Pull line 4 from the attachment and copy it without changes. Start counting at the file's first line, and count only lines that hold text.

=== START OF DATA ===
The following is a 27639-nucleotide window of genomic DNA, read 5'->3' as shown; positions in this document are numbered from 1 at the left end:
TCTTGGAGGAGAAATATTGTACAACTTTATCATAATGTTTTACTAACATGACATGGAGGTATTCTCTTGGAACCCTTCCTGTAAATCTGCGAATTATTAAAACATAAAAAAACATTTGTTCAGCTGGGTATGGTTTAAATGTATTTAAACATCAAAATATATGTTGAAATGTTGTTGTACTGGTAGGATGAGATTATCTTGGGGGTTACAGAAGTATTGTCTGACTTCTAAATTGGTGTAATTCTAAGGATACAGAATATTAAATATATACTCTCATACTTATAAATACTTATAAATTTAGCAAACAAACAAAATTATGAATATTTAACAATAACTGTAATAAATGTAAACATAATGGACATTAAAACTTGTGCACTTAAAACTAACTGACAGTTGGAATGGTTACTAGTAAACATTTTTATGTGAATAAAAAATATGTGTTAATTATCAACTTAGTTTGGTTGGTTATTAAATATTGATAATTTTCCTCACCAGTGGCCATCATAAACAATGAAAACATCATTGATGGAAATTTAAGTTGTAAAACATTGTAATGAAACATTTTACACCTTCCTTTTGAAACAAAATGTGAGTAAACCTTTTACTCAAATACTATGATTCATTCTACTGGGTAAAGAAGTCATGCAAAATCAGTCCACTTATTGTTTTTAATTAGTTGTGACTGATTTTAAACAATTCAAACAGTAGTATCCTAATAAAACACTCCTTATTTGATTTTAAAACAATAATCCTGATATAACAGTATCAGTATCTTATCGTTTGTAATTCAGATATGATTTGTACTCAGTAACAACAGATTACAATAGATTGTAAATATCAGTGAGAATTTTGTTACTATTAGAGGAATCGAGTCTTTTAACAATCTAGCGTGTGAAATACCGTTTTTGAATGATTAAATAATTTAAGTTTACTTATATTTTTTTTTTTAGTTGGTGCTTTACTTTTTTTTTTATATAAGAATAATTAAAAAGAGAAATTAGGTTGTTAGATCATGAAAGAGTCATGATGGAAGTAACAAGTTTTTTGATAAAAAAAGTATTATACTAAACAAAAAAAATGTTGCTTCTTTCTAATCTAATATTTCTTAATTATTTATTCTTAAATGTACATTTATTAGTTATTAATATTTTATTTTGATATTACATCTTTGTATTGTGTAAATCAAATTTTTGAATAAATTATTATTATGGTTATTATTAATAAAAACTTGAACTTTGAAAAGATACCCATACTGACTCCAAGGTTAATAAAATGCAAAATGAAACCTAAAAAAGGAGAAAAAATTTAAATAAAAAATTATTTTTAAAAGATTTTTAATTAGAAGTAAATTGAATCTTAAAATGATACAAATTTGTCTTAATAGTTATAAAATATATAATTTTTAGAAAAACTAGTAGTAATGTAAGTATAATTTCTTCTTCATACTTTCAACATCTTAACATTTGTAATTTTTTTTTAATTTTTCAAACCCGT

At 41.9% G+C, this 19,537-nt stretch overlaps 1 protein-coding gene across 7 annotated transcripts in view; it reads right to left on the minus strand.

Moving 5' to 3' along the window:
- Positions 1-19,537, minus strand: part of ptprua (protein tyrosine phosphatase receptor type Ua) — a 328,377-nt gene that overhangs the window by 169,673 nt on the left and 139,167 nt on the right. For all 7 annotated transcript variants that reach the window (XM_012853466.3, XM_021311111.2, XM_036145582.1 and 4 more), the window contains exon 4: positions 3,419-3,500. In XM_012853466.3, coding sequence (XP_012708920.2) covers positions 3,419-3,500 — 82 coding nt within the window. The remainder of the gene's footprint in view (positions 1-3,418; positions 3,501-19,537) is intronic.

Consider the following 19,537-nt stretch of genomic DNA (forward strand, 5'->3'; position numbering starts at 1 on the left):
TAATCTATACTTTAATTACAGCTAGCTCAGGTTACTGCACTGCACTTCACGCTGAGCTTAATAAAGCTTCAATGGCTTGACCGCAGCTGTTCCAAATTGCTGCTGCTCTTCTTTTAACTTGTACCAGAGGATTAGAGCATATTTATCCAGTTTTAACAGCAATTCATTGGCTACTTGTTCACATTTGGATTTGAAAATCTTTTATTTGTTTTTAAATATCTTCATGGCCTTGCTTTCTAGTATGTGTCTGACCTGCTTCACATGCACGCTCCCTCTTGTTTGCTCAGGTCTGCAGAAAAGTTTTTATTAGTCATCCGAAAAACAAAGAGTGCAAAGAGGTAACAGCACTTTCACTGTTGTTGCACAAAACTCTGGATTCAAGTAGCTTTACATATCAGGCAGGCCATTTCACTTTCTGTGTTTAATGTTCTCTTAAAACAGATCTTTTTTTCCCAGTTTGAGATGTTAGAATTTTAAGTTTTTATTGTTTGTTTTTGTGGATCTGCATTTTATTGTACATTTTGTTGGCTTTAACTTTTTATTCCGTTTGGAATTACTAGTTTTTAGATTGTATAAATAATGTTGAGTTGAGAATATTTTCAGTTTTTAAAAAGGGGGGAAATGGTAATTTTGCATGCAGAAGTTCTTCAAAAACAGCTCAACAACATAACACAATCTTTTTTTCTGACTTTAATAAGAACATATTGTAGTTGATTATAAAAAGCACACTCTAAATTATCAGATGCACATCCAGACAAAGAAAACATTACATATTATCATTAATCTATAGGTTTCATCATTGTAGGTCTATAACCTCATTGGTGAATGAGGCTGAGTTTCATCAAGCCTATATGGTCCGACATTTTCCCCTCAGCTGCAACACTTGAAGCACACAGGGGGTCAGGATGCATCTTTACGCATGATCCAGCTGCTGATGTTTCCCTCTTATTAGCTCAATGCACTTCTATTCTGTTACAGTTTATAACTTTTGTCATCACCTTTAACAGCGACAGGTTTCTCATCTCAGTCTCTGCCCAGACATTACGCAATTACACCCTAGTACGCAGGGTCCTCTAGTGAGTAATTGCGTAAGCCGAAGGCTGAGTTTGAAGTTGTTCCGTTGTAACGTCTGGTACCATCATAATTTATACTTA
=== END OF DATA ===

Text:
Moving 5' to 3' along the window: